I’ve had accomplishments that have felt both visible and intimate. When I started at NAC, I was traveling to two different families for 6 months at a time to tutor in the community. This has grown to over 15 volunteers, multiple staff, and over 65 children a year receiving free tutoring at our agency. This is not just homework help, but focused on academic deficits. We frequently attend IEP meetings as well to help families bring insight to their child’s academic needs in addition to the school. We have expanded our Back to School Event each year to include more partnerships with outside organizations, more activities for kids and families, and more donations. Despite COVID, we delivered over 900 stuffed backpacks to children three years old and up so they would be ready to learn once schools opened. One staff and I stuffed all these backpacks and worked with our amazing Director of Community relations and Transportation Department to get clients these items.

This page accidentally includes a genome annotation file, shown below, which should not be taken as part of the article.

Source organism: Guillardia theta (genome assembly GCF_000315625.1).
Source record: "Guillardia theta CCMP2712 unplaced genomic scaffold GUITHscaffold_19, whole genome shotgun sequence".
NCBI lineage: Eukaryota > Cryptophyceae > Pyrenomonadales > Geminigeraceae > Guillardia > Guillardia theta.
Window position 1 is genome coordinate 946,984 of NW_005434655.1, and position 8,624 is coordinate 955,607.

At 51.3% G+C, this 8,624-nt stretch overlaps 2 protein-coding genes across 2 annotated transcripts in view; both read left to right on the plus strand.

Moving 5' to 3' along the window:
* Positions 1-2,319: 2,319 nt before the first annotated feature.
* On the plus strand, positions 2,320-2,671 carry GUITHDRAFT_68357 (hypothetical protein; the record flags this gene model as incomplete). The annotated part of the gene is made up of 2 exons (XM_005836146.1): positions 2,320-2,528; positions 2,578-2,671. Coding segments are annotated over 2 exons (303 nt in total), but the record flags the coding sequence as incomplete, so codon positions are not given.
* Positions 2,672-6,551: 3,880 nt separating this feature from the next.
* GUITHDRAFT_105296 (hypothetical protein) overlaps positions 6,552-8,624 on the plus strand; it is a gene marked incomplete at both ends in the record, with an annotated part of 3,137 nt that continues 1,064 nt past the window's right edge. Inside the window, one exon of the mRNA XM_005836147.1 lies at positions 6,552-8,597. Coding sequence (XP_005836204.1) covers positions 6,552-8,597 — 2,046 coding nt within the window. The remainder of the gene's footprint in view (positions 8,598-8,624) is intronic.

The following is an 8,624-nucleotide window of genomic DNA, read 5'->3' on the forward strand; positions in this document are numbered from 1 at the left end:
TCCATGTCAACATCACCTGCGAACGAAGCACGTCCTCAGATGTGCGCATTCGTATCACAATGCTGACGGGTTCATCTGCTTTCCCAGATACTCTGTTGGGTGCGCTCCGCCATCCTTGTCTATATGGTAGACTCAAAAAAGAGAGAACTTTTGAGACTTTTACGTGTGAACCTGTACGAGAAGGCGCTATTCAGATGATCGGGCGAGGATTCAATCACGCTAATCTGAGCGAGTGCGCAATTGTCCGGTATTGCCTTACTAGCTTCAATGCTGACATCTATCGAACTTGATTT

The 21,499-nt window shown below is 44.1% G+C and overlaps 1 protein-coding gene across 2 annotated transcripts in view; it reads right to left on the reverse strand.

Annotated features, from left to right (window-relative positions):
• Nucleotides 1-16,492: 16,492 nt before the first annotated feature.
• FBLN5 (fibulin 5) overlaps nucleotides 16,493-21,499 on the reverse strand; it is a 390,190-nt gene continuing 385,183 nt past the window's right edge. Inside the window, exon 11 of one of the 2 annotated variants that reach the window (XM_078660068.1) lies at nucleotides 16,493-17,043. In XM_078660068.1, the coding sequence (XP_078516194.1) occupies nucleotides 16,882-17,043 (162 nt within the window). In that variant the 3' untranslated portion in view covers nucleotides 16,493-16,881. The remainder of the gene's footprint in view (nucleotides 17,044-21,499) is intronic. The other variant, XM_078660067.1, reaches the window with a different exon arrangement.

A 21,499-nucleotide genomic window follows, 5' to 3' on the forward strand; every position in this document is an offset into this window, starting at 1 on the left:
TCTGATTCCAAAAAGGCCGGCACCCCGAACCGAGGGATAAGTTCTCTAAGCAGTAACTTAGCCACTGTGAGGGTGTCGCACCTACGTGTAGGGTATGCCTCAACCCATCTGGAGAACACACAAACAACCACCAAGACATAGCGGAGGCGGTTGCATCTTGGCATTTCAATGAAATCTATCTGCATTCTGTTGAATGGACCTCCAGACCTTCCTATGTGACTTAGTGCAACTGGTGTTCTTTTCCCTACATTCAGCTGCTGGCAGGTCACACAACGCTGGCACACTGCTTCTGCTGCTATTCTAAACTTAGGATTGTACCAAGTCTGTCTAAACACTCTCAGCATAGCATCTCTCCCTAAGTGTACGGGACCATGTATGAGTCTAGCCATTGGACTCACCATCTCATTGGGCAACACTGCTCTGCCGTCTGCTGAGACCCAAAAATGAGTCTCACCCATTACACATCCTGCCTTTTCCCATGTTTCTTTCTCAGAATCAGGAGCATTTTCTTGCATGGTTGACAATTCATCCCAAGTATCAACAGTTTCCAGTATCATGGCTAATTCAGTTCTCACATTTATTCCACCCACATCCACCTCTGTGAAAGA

More intimate accomplishments have been with clients. Parents who previously felt confused and unheard at a school meeting could now attend that same meeting with knowledge, a voice, and an advocate at their side. We obtained hundreds of hours of tutoring from the DOE as compensation for missing services that were going unaddressed. Building trusting relationships with parents, schools, and outside organizations to accomplish something for a child is more challenging than many who have privilege realize. I have become a strong advocate for parents by learning to navigate systems, escalate concerns, and work to encourage empathy for a struggling family. I have been extremely lucky to have supportive supervisors, and an executive director who fully believes education is access out of poverty. This has allowed enabled the work in our department to be so impactful.